To Take a Profit, or Not, That is the Question
One of the most frequently asked questions we receive from small business owners is about whether or not to take a small business profit in the current year or hold it over into the next. There are several schools of thought when it comes to posting a profit versus pushing it off into the next or even subsequent years.
Profits and losses can be used in strategic accounting to offset other income or reduce tax burden. Deductions can also be used to produce a greater tax savings in subsequent tax years when the tax rate is lower, such as a 179 deduction for the purchase of capital assets. Continuing this school of thought, businesses often accelerate income, when possible, into years when profits are projected to be substantially less or possibly a loss.
According to Bruce Bartlett, former economic adviser to the White House, the U.S. Treasury and Congress, “the term ‘tax rate’ has meant the average or effective tax rate – that is, taxes as a share of income.” From a macroeconomic point of view, the tax rate is the total of federal revenues divided by the gross domestic product (GDP). If you follow this line of thinking, the U.S. tax rate is the lowest it has been since the start of the Korean War fifty years ago.
Even if we take into account not just federal taxes, but also state and local taxes, a USA Today analysis found last year that, “If we include everything – federal, state and local taxes, that the percentage is still it’s lowest since the 1950s.” These low tax rates beg the question on many small business owners’ minds, “Is this the year to take a profit rather than pushing the profitability into future years?”
“Right now it’s realistic to assume that tax rates are at the lowest they are ever going to be,” says David Bradsher,CPA, PASBA member and owner of Bay Business Group in Falls Church, VA. “The macro view of small business profits and deferring profitability for a year with lower tax rates was the hope that the business owner would pay less in taxes. With tax rates as low as 10 percent, we’ve hit the proverbial bottom and small businesses may want to consider taking profits in the 2011 tax year.”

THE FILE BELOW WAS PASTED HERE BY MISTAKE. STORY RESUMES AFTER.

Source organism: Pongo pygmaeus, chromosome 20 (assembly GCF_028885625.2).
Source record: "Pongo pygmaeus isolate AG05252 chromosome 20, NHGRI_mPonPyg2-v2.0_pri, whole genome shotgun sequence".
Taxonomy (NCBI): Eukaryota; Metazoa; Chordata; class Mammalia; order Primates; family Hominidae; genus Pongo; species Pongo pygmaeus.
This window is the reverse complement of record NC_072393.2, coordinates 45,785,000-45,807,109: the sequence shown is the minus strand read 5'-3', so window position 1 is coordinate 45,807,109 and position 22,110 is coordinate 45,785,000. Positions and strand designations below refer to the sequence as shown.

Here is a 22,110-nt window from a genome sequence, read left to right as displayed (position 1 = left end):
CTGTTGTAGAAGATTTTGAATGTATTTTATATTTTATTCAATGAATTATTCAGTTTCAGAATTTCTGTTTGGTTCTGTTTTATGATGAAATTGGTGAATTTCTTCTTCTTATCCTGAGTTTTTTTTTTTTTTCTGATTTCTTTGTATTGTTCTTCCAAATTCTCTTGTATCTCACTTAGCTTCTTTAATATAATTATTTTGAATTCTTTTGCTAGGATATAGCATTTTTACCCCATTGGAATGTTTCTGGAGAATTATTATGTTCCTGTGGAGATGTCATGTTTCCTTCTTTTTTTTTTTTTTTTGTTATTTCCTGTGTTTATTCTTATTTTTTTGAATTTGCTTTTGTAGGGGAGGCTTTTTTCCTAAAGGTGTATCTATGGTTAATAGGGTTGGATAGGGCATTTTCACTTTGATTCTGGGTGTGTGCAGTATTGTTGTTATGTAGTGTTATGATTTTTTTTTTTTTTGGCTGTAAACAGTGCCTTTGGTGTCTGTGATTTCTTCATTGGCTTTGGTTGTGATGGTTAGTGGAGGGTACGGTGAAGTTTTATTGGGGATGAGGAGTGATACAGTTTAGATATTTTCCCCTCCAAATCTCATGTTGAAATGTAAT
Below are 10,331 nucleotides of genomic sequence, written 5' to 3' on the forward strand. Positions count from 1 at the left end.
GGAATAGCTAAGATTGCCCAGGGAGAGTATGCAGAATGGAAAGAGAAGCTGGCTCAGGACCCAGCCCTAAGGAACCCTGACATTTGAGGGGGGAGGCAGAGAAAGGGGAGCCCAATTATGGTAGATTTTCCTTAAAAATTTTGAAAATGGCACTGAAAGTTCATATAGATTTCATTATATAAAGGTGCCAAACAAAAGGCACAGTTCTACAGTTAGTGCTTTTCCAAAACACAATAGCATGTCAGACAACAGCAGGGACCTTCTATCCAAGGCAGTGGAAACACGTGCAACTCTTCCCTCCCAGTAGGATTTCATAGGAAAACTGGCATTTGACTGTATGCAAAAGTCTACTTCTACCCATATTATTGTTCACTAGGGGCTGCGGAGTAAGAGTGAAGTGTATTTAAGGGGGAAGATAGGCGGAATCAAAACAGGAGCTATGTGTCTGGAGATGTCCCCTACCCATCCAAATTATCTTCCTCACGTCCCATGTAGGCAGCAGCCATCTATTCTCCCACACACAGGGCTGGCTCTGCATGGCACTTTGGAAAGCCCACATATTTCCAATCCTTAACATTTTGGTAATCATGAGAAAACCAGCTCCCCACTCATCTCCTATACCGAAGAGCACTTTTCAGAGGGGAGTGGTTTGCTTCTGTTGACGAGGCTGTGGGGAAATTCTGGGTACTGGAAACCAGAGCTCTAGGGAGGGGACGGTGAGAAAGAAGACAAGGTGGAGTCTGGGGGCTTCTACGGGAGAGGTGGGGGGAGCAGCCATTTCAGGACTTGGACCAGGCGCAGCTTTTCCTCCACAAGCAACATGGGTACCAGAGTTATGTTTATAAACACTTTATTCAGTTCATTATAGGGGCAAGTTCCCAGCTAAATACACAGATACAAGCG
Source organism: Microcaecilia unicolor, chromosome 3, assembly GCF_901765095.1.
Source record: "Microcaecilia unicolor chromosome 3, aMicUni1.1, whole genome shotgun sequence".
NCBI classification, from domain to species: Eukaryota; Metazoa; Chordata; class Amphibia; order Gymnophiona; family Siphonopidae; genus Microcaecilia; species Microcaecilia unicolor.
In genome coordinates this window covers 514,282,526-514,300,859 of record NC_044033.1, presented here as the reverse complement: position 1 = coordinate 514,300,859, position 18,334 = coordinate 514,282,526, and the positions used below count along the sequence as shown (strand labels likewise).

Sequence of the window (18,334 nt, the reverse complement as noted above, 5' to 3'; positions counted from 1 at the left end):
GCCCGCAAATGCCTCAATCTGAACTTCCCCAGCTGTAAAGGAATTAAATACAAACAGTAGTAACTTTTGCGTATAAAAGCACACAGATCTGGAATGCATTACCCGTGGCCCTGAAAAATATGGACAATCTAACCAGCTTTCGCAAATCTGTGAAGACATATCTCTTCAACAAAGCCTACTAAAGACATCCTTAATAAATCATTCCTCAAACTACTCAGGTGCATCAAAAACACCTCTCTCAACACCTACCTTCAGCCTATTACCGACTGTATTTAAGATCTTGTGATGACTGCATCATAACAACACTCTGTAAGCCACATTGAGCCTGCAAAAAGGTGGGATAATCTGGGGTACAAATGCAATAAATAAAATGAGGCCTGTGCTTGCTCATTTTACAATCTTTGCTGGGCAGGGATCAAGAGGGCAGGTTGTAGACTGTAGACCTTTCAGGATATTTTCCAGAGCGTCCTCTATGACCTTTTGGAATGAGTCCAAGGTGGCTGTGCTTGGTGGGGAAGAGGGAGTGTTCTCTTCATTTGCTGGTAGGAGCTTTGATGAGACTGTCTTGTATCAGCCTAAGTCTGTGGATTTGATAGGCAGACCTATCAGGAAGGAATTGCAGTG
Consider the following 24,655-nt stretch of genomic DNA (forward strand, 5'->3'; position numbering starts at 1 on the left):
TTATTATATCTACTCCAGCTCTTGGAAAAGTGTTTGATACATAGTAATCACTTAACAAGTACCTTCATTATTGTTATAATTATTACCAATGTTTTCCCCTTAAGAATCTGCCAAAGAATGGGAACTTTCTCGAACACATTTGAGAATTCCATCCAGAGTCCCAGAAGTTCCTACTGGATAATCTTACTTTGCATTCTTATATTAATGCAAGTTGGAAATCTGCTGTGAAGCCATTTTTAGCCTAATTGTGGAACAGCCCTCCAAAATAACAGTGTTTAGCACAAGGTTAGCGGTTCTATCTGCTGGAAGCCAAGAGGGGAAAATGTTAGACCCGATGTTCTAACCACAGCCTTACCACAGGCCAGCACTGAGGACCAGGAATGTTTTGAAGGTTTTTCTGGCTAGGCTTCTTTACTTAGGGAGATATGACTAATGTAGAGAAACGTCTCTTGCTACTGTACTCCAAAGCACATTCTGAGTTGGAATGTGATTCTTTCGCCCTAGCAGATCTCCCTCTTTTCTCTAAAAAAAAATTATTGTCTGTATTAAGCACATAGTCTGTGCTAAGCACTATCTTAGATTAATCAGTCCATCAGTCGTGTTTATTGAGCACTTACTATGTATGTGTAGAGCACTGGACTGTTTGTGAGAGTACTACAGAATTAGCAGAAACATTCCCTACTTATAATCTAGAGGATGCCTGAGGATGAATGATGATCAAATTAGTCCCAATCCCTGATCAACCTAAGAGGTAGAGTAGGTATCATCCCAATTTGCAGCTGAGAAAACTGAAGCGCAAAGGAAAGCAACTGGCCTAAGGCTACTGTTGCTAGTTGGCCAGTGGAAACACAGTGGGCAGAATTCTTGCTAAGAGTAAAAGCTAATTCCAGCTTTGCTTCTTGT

If you do elect to take a business loss by pushing profits and deductions into future years, you must also be prepared to defend your decision should the IRS ask. That means having documentation to prove expenses, meetings, mileage, and any other ‘reasons’ for the business’ expenses to offset profitability. The more evidence you have to prove your case, the smoother an audit will go.
Of course, each small business is unique and has differing financial needs. Take the time to Schedule a meeting to speak with a small business accountant or tax professional to ensure that your business is receiving the most benefit from expenses and deductions to help lower your tax burden.
PASBA member accountants bring the collective resources of a nationwide network of Certified Public Accountants, Public Accountants, Enrolled Agents and other practitioners available to answer your tax and financial questions and streamline your business accounting, bookkeeping, and payroll operations. To find a trusted accountant in your area, visit www.SmallBizAccountants.com.
Please be advised that, based on current IRS rules and standards, any advice contained herein is not intended to be used, nor can it be used, for the avoidance of any tax penalty that the IRS may assess related to this matter. Any information contained in this article, whether viewed or subsequently printed, cannot be relied upon as qualified tax and accounting advice. Any information contained in this article does not fall under the guidelines of IRS Circular 230.
Copyright Information 2011 Professional Association of Small Business Accountants